BOB JAMES / “Nautilus”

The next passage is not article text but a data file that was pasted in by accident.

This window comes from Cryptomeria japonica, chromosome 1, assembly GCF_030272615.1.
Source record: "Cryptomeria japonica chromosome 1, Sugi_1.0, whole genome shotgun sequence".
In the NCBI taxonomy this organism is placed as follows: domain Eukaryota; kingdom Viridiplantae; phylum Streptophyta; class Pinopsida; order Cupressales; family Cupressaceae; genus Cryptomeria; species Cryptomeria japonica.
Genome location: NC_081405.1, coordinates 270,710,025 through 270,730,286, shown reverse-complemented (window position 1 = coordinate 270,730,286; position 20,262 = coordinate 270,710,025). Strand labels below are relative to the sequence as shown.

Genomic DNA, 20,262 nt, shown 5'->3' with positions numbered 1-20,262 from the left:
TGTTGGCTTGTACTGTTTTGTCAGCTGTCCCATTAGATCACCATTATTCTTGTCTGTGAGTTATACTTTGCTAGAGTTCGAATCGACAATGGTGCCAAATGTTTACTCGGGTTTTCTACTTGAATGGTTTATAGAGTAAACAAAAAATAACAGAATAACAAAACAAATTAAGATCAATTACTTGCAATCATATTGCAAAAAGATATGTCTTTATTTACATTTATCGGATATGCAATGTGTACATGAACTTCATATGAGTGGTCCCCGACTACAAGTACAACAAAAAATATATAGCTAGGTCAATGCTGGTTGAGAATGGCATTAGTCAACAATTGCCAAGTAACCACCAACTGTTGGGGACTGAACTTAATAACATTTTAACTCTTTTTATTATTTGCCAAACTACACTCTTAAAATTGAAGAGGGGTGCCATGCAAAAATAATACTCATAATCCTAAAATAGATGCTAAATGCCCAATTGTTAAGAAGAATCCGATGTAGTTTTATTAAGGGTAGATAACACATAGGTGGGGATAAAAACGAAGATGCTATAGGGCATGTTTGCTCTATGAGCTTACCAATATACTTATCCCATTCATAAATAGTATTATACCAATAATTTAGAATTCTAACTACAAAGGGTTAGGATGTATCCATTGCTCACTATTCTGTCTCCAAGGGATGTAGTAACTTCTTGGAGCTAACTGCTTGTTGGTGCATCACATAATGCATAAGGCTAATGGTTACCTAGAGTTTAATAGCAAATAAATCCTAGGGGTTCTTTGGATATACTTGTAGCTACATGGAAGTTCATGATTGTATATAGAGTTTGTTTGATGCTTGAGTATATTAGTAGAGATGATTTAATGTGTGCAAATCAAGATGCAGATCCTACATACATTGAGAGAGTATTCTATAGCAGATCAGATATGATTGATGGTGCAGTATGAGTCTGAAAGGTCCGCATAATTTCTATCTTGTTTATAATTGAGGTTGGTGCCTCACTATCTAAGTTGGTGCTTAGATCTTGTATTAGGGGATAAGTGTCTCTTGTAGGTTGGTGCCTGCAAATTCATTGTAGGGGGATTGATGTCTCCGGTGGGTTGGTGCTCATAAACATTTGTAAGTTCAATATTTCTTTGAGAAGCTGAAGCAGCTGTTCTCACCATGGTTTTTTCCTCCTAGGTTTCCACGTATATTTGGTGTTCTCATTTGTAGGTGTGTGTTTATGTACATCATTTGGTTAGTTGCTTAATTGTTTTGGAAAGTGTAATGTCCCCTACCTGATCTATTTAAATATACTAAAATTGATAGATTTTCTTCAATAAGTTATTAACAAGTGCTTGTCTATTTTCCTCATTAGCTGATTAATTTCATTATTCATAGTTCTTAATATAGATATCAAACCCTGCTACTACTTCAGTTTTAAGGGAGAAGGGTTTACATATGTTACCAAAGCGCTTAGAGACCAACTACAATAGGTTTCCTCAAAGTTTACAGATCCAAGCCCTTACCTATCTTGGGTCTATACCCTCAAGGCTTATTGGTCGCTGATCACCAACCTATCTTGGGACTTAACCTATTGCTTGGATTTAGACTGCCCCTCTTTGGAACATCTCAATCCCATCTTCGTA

“My favorite break is ‘Nautilus’ by Bob James. And if I figure out a way to flip it again, I will.” —Evil Dee, of Da Beatminerz / Black MoonThe common definition of ‘friction,’ the one we all know, is ‘the rubbing of one surface against another.’ In the world of physics, ‘friction’ is defined more specifically. ‘Friction’ — from a scientific point of view — is ‘a force that resists the relative motion or tendency to such motion of two bodies in contact.’ In other words, ‘friction’ creates ‘stickiness.’ When two bodies make contact, they exchange bits of themselves, whether they intend to or not. Sampling – the act of lifting, splicing, cutting, scratching, looping or otherwise re-recording a previously recorded piece of music – creates friction. Lots of it. The first ‘body’ in question is Bob James’ "Nautilus." The second body is hip-hop. Hip-hop DJs and producers have sampled "Nautilus" many, many times. Each time hip-hop samples "Nautilus," friction is created — a piece of "Nautilus" is embedded in the body of hip-hop. But, friction is bilateral, it goes both ways — each contact also leaves a piece of hip-hop imbedded in "Nautilus." The concept of musical friction explains why hip-hop fans sometimes like the jazz, R&B and funk records that have been sampled by hip-hop as much as they like the hip-hop records themselves. We may be listening to a slightly schmaltzy Smooth Jazz instrumental, but what we’re hearing is hip-hop. So, for all you hip-hop fans who’ve never heard Bob James’ "Nautilus," I’d like to be sitting there the first time you do, just to see the look on your face. That, and I’d like to know which hip-hop song you first think of out of the probably 40 or 50 that have been blessed by this beat. And I have news for you: if you make it through the first 20 seconds of "Nautilus" without thinking of a hip-hop song, you can keep on calling yourself whatever you want, but you ain’t a hip-hop fan. For me, three records come to mind before any others. The first is Slick Rick’s "Children’s Story," mainly because the "Children’s Story" rhythm is the original, the first time anyone sampled the "Nautilus" bass line and drum loop. I thought. But when I went back to listen to "Children’s Story," I realized Slick Rick is rapping over a replayed version of "Nautilus" as opposed to an actual sample. If you’re in the habit of reading the fine print of your CD inserts, you’ll recognize that the "Children’s Story" rhythm is properly called an interpolation, not a sample. But it’s dope and Rick is a genius, so I’m going with it anyway. The second song is Ghostface Killah’s "Daytona 500" because Raekwon (“index finger be sore, bustin’ these fly scripts”), Ghost (“the arsonist who burns with his pen”) and Cappadonna (“your out-of-order tape recorder can’t record my slaughter”) are so amped and because RZA took what is essentially a mellow, clean groove and made it sound aggressive, hype and very, very dirty. (I wonder if he used an old copy of the record. The cymbals sound like shit. In a good way though.) The third record that comes to mind exemplifies one of the most beautiful-est things about sampling. (Extra points for recognizing the reference ). About 3 1/2 minutes into "Nautilus," as a lead-in to the bridge, Bob plays a two-note keyboard riff. Bob’s little riff is one of those ‘Blink And You’ll Miss It’ moments, a segment of sound no longer than a second (if that), but it was distinctive enough for Run-DMC to hijack and reuse it as the musical hook for one of their last singles still worth listening to after all this time, "Beats To The Rhyme." For a fan of Eighties- and Nineties-era rap music, listening to "Nautilus" is like listening to a hip-hop instrumental that should loop but never does. Instead, the opening bell-chimes (one familiar sample) drift into a drum break (another familiar sample) which drifts into a piano solo, which ends with that odd two-note figure (yet another sample), etc. For those who’ve ears have been tuned to pick out rap samples, "Nautilus" is a classic: a Smooth Jazz record that has come to suggest hip-hop without actually being hip-hop. —Mtume ya Salaam P.S. If anybody knows what the title "Daytona 500" has to do with the song, please click the ‘comments’ button and let me know. Click here to purchase One Bonus tracks: Slick Rick – "Children’s Story" from The Great Adventures Of Slick Rick (Def Jam, 1988) Ghostface Killah feat. Raekwon & Cappadonna – "Daytona 500" from Ironman (Razor Sharp/Epic, 1996) Run-DMC – "Beats To The Rhyme" from Tougher Than Leather (Profile, 1988) I hate Smooth Jazz …and that’s putting it mildly. When Mtume wanted to feature "Nautilus," I said to myself: you can listen to whatever you want but I will never sully my ears with that shit. Mind you, I know Bob James is an accomplished musician and has been a source-lode for many a fusion production in addition to all the rap sampling, still, a man has got to draw the line somewhere. Far as I’m concerned, Bob James is the Kenny G. of pseudo-jazz piano. Yeah, "Nautilus" has a catchy little melody. So what? Well, in addition to drawing a line, Nuyorican Soul has me admitting another 'sometimes,' i.e. sometimes a man got to admit his limitations. When I hear something like "Nautilus," what I hear is overlooked/ignored Ramsey Lewis, who could do that shit in his sleep, and at a far, far hipper level. I hear a funky jazz pianist like George Duke. Who? Many of you are probably saying that without realizing how many times you have heard George Duke’s keyboard work without knowing it was George Duke because George was working as an unlisted sideman (which is just the way it is in popular music, where, unlike in jazz, the sidemen seldom get listed). When I listen to stuff like "Nautilus," I don’t just hear what is, I also hear what is not sounded/acknowledged. So, anyway, I don’t have a rational response to "Nautilus." To tell the truth I don’t believe I’ve ever consciously listened to it all the way through. And then here comes Kenny ‘Dope’ Gonzalez and ‘Little’ Louie Vega (collectively known as Masters At Work), the founders of Nuyorican Soul, and they drop their version of "Nautilus" (retitlted "MAWtilus"). What can I say? I can’t say nothing. This shit is the bomb! I guess if Trane could re-make “My Favorite Things” into something definitively hip, then why couldn’t the Masters take "Nautilus" and do something truly funky with it? Which in fact, has always been the way of Black music, i.e. take shit and turn it into sugar. Check out the fatback drumming of Vidal Davis (even though the drums are way forward in the sound mix, this doesn’t sound like a dance record. It’s the use of a real drum kit that make this more of a jazz influenced tune rather than a hip-hop influenced tune employing a drum machine). Yeah, a combination of real drums and the use of real strings gives a jazz flavor to the proceedings, even though the production is decidedly influenced by hip hop. And by the way, that’s Peter Daou on Fender Rhodes, Vince Montana Jr. arranging and conducting the strings, and that's me in the corner nodding my head like a junkie smacked out on some uncut Afghanistan horse — yeah, I know, that’s a terrible simile, but that’s how much this twisted version has upset my head. When it’s correct like this, all you can do is nod and admit how much you dig it. By the way, Nuyorican Soul is a classic album all the way through. It’s not to be missed, especially the track featuring George Benson — hell, we’ll drop that one too, so you can see what you’re missing and see I ain’t joking when I recommend this as a must have addition to any collection of classic funky jazz, or jazzy funk classics, or whatsoever you call the instrumental stuff you nod to. —Kalamu ya Salaam Click here to purchase Nuyorican Soul Hearing the same thing differently Ears, ears, ears. It’s funny how we can hear the same records so differently. The reason, I think, is because we’re not listening to the same thing. Hell, we’re not even talking about the same thing. Aside from his records that have been sampled (the other notable one being “Take Me To The Mardi Gras”), I don’t know anything about Bob James and I can’t honestly say he’s on my shortlist of artists to learn more about. I don’t consider Bob ‘the Kenny G of pseudo-jazz piano,’ but it isn’t because I have a different opinion about Bob James, the truth is, I don’t have any opinion about Bob James. When I listen to or talk about “Nautilus,” I’m not listening to or talking about Bob James; for that matter, I’m not really even talking about “Nautilus,” per se. What I’m actually listening to and talking about are the sounds encoded in “Nautilus,” sounds which have taken on added meaning, sounds which have shifted in context because they have been re-recorded and re-contextualized into music that I love. Bits and pieces of “Nautilus” have become part of the fabric of hip-hop – not unlike bits and pieces of a shirt or curtain might become part of the fabric of a favorite quilt. The shirt has significance, but only because it is a part of the quilt. The difference being, in the case of music, the ‘shirt’ isn’t destroyed in the process; it survives, still whole. It’s “Nautilus.” Anyhow, I like the Nuyorican Soul version of “Nautilus” a lot, but the way I hear it, it sounds like a hip-hop remix—not really a remake—of the Bob James version. “Nautilus” is a light jazz tune with an odd arrangement; I would expect a remake of it to have the same hook and changes, but little else. But the Nuyorican version repeats the quirks of the Bob James version turn-for-turn. They even replicate the little piano thing Bob did on the original. What’s different is the production quality and instrumentation. As any beat-miner knows, almost all pop and jazz records that were recorded during or before the mid-Eighties have a thin, light sound. (Of course, this is true only in retrospect. In 1974, the production quality of “Nautilus” wouldn’t have sounded ‘thin’ at all. It would have sounded ‘normal.’) Primarily due to the influence of hip-hop, most popular records today have a thick, bass-heavy sound. (This is true even of records that would seem to be out of the realm of hip-hop’s influence: jazz, country, soundtrack recordings, what have you. Everything sounds ‘boomy’ these days.) The biggest difference I hear between the Bob James version and the Nuyorican version is the heaviness. Nuyorican’s sound is thick, full and bass-heavy—their record sounds like a good hip-hop record should. BTW, I remember exactly where I was the first time I heard the Nuyorican version because of a funny thing that happened while I was listening to it. Late one night, Kalamu stopped by to give me a stack of new CDs to check out (something he does all the time — I don’t know where he finds the time to listen to all the music he listens to); the next morning, I popped the Nuyorican Soul in my CD changer, skipped straight to their remake of “Nautilus” and started driving. I was on the highway, doing 70, when they got to the part where Bob would do his little Run-DMC “Beats to the Rhyme” bit. I thought: “I know they’re not going to do it. That was just a little throwaway thing that people remember only because Run-DMC happened to sample it. They’re going to play right through it.” But sure enough, they did it! I hit the roof, literally. I was bouncing in my seat, laughing out loud. I couldn’t believe Nuyorican actually put that little bit in there. As soon as the song was over, I reached for my cell phone to call Kalamu. But before I dialed, I realized there was a problem: there was no way Kalamu would know what I was talking about. For us to talk about Nuyorican’s little ‘tribute’ to Run-DMC/Bob James, he would have to know both “Beats to the Rhyme” and the original version of “Nautilus.” It would be like telling a joke I knew he wouldn’t get, then trying to explain the punchline: the more I explained, the less funny it would get. Anyway, my point is this: Nuyorican’s inclusion of that Run-DMC sample isn’t a coincidence. The way I hear it, it’s a wink and a nod to hip-hop—just a little something from Kenny Dope and Little Louie to let us hip-hoppers know that we’re all on the same page. Then again, it occurs to me that the remake itself is no coincidence. If rap DJs and producers had never sampled “Nautilus,” there’s an approximately 0% chance that Masters At Work would have remade it. They weren’t remaking a Bob James song — they were recreating/remixing/updating a hip-hop sample source. And like Kalamu said, they did it correct. —Mtume ya Salaam Timing is everything But, of course, now we are having a real conversation about Black music. Check this: I have a poem I wrote (but which has never been committed to paper) called “words have meaning but only in context.” That poem reflects a concept I hold as key to an African Aesthetic. Another example: in the Richard Pryor movie Jo Jo Dancer, the character Billy Eckstein plays tells the young up-and-coming comic that “timing is everything,” which I hear as another way to express the primacy of context. The primacy of context does not negate the importance of content, but rather indicates that content is not solely self-referential, i.e. what something means is not just what it says it means but is also a function of how it says what it means and when and where it says what it means. Which, I guess, is why “Nautilus” (a piece of music which neither of us are overly impressed with in and of itself) can generate this extended philosophical discussion. As Mtume noted, we’re not talking about the same thing because we’re not talking about a particular piece of music, per se; rather, we are each, from our individual perspectives, focusing on the context within which we know that particular piece of music. But better than this abstract philosophical-speak, I like your reference to quilting, i.e. taking a piece of a shirt and weaving it into the overall quilt. The impact of a shirt fragment in the quilt is not due simply to the impact of the cloth sample in its original state but rather to the artful juxtaposition of that piece of cloth into a new context. Moreover, not only is the quilt more interesting than the original cloth and even often of higher overall quality and utility, but indeed the quilt is also of more lasting importance to future generations. Thus, you can say you have no interest in Bob James even as you could talk about "Nautilus" for days, citing when, where and how James’ recording was used. I guess as a non-recovering jazz addict, I remain interested in the back that bore the shirt, and in the tailor of the shirt, and not just interested in a use of a piece of the shirt in a quilt. Or, to put it another way, a quilt is not a shirt, and while I dig quilts (I mean, really dig quilts), I also harbor an interest in shirts. “Nautilus” as a shirt holds no interest for me. One other quick response (then I want to get out the way and hear what others have to say). You correctly note that the sound quality, the mix, has changed how we hear songs, what we determine as a 'normal' way for a song to sound when reproduced. Really, there is no 'normal' in an absolute sense — but that’s another story. The drums up front, the dominance of rhythm in the mix, yes, that is a major hip hop contribution. However, the dominance of rhythm in determining the character of the music is as old as Black music in America and before and beyond that. Generally speaking, people don’t know that when recordings were invented the first thing they did was get rid of the drum sound as the musicians were making it. The drummer had to hit on wood blocks rather than the whole drum set. It took us damn near 100 years to get the drum sound on record. Up until recently, the technology itself couldn’t accommodate what we were doing, what we were hearing, the sounds we were making. Negroes beating on shit pushed the needles into the red, caused reproduction equipment to melt down. There is the story of a Pharoah Sanders recording session. After the first take the musicians were ready to hear what they had played, feeling like it was a great take. The engineer had to admit, the machines couldn’t handle it and that they would have to do it over with some, ah, 'adjustments.' Rhythm. Rhythm. Which leads me to a distinction. We jazz heads hear rhythm organically. Hip-hop heads hear rhythmic mechanically. And that is not a good vs. bad distinction, but rather a simple recognition of the difference in the way the music sounds when made by musicians who interact with each other in the process of playing, as compared to the sound of a producer patiently layering the music using computers and machinery (drum machines, samplers, etc.). Each has it’s own strengths and weaknesses, its own dominant characteristics. It’s own feel. I continue to enjoy organic interaction even as I have learned to hear compositional authority in terms of computer-produced beats. My personal prejudice is towards interactive improvisation, and thus I am less impressed by that which is unchanging, but my stance is also a limitation which makes it difficult for me to get excited about and be aware of the possibilities inherent in a piece like “Nautilus.” The organic interpretation of “Nautilus” is why I was so impressed with what Masters At Work did. As much as I dig and use digital technology, I still prefer organic music — but I also uphold another impulse, the need for more than me to thrive in this world. I am diminished when I refuse to recognize the other, whosoever the other be. The beauty of the present time period is that we can have both without sacrificing the strengths or potential of either. Thus, I am willing to discuss contemporary uses of Bob James’ “Nautilus” at length even if I remain unwilling to listen to the original recording all the way through more than once. —Kalamu ya Salaam